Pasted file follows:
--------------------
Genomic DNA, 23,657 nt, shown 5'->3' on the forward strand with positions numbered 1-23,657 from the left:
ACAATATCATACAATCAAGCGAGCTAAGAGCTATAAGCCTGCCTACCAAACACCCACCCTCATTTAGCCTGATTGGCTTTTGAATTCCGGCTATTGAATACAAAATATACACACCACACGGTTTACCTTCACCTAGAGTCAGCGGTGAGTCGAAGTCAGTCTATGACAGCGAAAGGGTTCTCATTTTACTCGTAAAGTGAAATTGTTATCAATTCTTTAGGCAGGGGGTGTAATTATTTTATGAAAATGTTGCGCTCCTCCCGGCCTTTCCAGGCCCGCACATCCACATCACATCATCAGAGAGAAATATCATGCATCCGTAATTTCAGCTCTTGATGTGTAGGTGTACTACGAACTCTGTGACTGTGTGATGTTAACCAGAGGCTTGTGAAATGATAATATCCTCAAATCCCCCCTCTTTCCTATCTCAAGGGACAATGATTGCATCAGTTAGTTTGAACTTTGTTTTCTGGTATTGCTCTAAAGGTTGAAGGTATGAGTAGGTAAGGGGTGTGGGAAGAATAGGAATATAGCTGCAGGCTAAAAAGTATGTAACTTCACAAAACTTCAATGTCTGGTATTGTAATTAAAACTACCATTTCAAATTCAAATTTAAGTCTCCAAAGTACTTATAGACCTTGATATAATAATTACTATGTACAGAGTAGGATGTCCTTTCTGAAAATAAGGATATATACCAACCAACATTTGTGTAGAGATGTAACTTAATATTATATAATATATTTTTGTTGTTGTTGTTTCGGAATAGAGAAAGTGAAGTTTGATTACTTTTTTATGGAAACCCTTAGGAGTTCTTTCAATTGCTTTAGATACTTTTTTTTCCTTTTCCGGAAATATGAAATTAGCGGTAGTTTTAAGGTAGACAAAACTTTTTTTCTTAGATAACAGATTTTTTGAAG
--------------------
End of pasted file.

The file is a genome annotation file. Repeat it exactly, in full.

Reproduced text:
Genomic DNA, 23,657 nt, shown 5'->3' on the forward strand with positions numbered 1-23,657 from the left:
ACAATATCATACAATCAAGCGAGCTAAGAGCTATAAGCCTGCCTACCAAACACCCACCCTCATTTAGCCTGATTGGCTTTTGAATTCCGGCTATTGAATACAAAATATACACACCACACGGTTTACCTTCACCTAGAGTCAGCGGTGAGTCGAAGTCAGTCTATGACAGCGAAAGGGTTCTCATTTTACTCGTAAAGTGAAATTGTTATCAATTCTTTAGGCAGGGGGTGTAATTATTTTATGAAAATGTTGCGCTCCTCCCGGCCTTTCCAGGCCCGCACATCCACATCACATCATCAGAGAGAAATATCATGCATCCGTAATTTCAGCTCTTGATGTGTAGGTGTACTACGAACTCTGTGACTGTGTGATGTTAACCAGAGGCTTGTGAAATGATAATATCCTCAAATCCCCCCTCTTTCCTATCTCAAGGGACAATGATTGCATCAGTTAGTTTGAACTTTGTTTTCTGGTATTGCTCTAAAGGTTGAAGGTATGAGTAGGTAAGGGGTGTGGGAAGAATAGGAATATAGCTGCAGGCTAAAAAGTATGTAACTTCACAAAACTTCAATGTCTGGTATTGTAATTAAAACTACCATTTCAAATTCAAATTTAAGTCTCCAAAGTACTTATAGACCTTGATATAATAATTACTATGTACAGAGTAGGATGTCCTTTCTGAAAATAAGGATATATACCAACCAACATTTGTGTAGAGATGTAACTTAATATTATATAATATATTTTTGTTGTTGTTGTTTCGGAATAGAGAAAGTGAAGTTTGATTACTTTTTTATGGAAACCCTTAGGAGTTCTTTCAATTGCTTTAGATACTTTTTTTTCCTTTTCCGGAAATATGAAATTAGCGGTAGTTTTAAGGTAGACAAAACTTTTTTTCTTAGATAACAGATTTTTTGAAG